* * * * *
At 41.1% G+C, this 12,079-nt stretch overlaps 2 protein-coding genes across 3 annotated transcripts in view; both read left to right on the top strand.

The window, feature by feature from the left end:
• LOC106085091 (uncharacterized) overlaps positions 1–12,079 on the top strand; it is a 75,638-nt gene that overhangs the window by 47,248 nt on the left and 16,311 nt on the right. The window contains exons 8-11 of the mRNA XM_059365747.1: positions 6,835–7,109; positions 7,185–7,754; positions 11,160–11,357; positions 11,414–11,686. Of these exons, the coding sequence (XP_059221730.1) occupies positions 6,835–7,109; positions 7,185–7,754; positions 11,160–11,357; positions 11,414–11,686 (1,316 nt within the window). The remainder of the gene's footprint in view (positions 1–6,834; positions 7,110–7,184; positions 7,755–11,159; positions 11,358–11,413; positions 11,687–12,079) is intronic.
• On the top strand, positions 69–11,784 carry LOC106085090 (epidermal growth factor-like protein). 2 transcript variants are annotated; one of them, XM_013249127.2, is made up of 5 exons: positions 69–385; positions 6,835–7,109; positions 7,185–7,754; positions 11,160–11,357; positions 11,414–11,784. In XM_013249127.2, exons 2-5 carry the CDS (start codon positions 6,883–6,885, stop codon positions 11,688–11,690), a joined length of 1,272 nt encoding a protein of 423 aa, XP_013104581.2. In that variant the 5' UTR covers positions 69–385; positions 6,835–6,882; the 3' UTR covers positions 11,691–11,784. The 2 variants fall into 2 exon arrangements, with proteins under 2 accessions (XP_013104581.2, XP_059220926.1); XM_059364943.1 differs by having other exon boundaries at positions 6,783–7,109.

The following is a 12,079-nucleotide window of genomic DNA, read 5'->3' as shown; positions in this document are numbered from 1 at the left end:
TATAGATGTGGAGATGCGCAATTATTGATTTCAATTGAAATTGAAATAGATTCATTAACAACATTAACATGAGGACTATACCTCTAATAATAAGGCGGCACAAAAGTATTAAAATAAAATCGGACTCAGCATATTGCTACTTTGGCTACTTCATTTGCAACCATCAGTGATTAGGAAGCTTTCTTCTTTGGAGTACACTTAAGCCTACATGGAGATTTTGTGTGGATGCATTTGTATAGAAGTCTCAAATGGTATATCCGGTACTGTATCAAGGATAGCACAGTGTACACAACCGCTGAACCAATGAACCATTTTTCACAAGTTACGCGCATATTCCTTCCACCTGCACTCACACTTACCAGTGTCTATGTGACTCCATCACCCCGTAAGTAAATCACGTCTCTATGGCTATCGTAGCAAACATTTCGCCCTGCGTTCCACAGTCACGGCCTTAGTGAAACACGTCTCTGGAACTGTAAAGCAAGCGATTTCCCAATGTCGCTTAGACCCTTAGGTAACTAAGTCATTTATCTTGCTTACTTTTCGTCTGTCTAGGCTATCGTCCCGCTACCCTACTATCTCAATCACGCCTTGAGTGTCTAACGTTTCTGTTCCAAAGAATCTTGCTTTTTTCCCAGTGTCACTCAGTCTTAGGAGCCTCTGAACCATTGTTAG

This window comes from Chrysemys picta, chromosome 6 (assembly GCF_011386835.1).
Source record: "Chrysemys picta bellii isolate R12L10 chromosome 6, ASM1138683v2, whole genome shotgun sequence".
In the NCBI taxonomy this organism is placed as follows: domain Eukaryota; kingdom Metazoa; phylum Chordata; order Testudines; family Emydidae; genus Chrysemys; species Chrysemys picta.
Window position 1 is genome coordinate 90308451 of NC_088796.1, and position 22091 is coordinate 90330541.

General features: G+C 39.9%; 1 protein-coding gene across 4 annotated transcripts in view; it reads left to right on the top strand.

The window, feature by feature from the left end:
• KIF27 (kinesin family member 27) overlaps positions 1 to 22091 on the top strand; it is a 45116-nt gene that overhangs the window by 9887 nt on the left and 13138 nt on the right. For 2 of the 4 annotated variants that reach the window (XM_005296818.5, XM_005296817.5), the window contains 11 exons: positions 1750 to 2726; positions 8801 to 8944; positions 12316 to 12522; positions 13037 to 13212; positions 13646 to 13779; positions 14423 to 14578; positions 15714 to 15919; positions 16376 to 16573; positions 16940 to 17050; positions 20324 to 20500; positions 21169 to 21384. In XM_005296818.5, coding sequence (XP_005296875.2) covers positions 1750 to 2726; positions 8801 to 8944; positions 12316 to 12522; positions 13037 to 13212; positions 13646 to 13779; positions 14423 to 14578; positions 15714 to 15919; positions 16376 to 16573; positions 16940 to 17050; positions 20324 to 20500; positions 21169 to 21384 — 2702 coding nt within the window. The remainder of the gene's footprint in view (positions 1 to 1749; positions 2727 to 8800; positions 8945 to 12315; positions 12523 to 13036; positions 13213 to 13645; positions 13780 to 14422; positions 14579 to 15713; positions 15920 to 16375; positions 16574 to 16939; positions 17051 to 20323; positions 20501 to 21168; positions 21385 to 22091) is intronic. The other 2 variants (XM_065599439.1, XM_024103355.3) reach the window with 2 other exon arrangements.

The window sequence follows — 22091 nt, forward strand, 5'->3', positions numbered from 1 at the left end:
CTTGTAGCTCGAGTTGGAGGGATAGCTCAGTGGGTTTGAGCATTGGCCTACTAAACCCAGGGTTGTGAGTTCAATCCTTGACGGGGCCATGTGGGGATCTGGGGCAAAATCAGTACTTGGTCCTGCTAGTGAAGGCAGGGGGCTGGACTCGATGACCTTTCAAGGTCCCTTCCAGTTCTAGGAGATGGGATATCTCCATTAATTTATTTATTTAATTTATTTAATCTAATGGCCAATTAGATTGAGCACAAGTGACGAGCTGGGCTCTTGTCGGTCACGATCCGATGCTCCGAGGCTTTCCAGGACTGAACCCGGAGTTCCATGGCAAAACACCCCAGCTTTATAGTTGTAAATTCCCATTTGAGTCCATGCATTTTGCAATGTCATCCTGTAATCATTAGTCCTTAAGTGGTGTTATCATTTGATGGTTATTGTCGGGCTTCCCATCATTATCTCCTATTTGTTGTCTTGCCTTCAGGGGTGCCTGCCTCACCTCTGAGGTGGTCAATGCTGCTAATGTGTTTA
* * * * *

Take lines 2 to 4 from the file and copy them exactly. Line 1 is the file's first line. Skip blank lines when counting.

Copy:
The window, feature by feature from the left end:
• LOC106085091 (uncharacterized) overlaps positions 1–12,079 on the top strand; it is a 75,638-nt gene that overhangs the window by 47,248 nt on the left and 16,311 nt on the right. The window contains exons 8-11 of the mRNA XM_059365747.1: positions 6,835–7,109; positions 7,185–7,754; positions 11,160–11,357; positions 11,414–11,686. Of these exons, the coding sequence (XP_059221730.1) occupies positions 6,835–7,109; positions 7,185–7,754; positions 11,160–11,357; positions 11,414–11,686 (1,316 nt within the window). The remainder of the gene's footprint in view (positions 1–6,834; positions 7,110–7,184; positions 7,755–11,159; positions 11,358–11,413; positions 11,687–12,079) is intronic.
• On the top strand, positions 69–11,784 carry LOC106085090 (epidermal growth factor-like protein). 2 transcript variants are annotated; one of them, XM_013249127.2, is made up of 5 exons: positions 69–385; positions 6,835–7,109; positions 7,185–7,754; positions 11,160–11,357; positions 11,414–11,784. In XM_013249127.2, exons 2-5 carry the CDS (start codon positions 6,883–6,885, stop codon positions 11,688–11,690), a joined length of 1,272 nt encoding a protein of 423 aa, XP_013104581.2. In that variant the 5' UTR covers positions 69–385; positions 6,835–6,882; the 3' UTR covers positions 11,691–11,784. The 2 variants fall into 2 exon arrangements, with proteins under 2 accessions (XP_013104581.2, XP_059220926.1); XM_059364943.1 differs by having other exon boundaries at positions 6,783–7,109.